I was also surprised to discover that he, along with YouTube’s more recognized founders, Chad Hurley and Steven Chen, were also extremely instrumental in creating Paypal. In fact this is where the 3 became close friends. It’s also where the 3 earned their first million when EBay acquired PayPal around 2004.
So, YouTube’s 2 main founders Chad Hurley and Steven Chen have really dominated the internet’s coverage of both YouTube’s meteoric rise as well as they’ve both been cast as the primary benefactors of Google’s purchase decision. To learn more about their roles and perspectives, watch Charlie Rose’s interview from 2009.
Watch the YouTube Video A Message from Chad & Steve YouTube’s creators Oct. 9, 2006
Historical Timeline and Early Milestones
Much of my ‘Milestone Data’ below has been taken from the 2013 Business Insider’s ‘The History of YouTube 2013‘ Video. It’s a great 3rd video to watch if you have time because it places YouTube’s history on a historical timeline while discussing all of its major milestones.
Some of the earliest milestones include:
- Feb 14, 2005 Hurley registers YouTube’s domain, trademark and logo.
- April 2005 Jawed Karin uploaded the first YouTube video ‘Me at the Zoo‘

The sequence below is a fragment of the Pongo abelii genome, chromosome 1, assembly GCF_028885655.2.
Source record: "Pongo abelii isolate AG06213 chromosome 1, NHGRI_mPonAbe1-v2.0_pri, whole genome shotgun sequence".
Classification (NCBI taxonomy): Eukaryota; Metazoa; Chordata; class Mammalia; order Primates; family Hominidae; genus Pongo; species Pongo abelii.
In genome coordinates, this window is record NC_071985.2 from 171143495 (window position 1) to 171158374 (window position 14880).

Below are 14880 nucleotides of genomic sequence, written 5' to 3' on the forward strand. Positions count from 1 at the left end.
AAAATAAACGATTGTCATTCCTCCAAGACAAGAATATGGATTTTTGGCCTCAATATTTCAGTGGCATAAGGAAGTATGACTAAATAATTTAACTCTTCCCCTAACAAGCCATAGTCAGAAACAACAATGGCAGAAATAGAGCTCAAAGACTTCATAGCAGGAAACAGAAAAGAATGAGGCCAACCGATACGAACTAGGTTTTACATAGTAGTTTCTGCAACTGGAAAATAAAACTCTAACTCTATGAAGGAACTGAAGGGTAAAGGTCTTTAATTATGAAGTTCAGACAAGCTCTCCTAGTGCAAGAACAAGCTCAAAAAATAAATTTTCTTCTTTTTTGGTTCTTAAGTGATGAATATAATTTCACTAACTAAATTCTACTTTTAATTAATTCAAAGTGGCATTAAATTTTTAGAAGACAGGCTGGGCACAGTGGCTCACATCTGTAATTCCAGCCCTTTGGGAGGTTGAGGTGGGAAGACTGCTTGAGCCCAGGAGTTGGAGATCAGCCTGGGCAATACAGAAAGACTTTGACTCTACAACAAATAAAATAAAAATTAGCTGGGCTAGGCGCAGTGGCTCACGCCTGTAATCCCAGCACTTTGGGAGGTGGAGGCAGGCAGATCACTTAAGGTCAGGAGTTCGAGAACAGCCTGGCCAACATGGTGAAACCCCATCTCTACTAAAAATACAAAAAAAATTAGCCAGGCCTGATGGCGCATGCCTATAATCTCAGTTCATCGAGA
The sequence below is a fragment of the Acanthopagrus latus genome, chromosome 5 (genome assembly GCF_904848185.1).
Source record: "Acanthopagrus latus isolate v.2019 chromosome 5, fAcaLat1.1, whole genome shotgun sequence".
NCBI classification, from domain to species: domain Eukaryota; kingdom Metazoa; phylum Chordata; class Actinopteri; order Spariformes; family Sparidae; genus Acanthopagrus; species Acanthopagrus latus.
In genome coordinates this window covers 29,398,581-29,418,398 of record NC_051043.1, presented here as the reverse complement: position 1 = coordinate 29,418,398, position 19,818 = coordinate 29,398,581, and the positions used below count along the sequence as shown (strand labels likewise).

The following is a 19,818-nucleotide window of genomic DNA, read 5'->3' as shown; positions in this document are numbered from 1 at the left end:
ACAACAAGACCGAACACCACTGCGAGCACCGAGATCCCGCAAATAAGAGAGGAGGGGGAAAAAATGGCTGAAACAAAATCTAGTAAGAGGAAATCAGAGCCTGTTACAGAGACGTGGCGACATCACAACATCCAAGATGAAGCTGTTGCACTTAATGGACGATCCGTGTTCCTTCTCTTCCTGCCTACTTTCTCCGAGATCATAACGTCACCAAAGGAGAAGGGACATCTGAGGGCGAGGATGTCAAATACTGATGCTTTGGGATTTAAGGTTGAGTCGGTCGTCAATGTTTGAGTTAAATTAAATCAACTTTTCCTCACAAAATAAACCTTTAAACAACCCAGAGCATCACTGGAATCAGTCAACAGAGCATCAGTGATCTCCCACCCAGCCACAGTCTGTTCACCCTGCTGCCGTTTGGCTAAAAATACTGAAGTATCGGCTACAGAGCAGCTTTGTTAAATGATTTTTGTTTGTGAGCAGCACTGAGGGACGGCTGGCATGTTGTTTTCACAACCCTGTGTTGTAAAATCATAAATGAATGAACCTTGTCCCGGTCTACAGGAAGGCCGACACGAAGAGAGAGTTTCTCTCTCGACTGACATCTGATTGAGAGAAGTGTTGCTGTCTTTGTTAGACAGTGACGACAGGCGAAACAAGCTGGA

- May 2005 YouTube’s beta site launched
- Sept 2005 YouTube’s first viral video received 1M views…it was a commercial video made for Nike by their ad agency
- Dec 2005 YouTube launched officially out of beta
- Oct 2006 Less than a year later Google purchased YouTube in its first billion dollar acquisition.
The phrase ‘viral videos’ came into existence as a direct result of YouTube. So much so in fact that there are are literally hundreds of ‘best of’ compilations of viral YouTube videos. I think Watch Mojo’s is one the best.
Watch Mojo’s 2014 Top 10 Viral Videos of All Time
In 2010 Time Magazine published one of those annoying list articles…(you know the kind I’m referring to that forces readers to click on a different page link for each list item in order to somewhat deceptively inflate their popularity ranking)…which lists the top 50 most popular YouTube videos of all time (as of 2010.)
Without YouTube The Popular Concept of ‘RickRolling’ Wouldn’t Exist
If You’re Unfamiliar With What ‘RickRolling’ Is Techopedia’s Explanation Follows
While RickRolling may have fallen from popularity in recent years, the term came back with a vengeance in July when Melania Trump gave a speech which garnered headlines claiming she was ‘RickRolling’ Trump.
Here’s a link to The Hill’s explanation of the incident:
What Does the Melania Trump ‘RickRoll’ Mean?
Or, for a shorter version, watch the Swog Blog’s YouTube video.
- In 2006 Time Magazine named YouTube as the Best Innovation of the Year. Here’s one of several 2006 Time Magazine Article’s about that…’The YouTube Gurus.’
- 2007 NY Times article YouTube’s Payoff: Hundreds of Millions for the Founders
- Another fascinating video by Coldfusion TV is ‘How Big is Google?’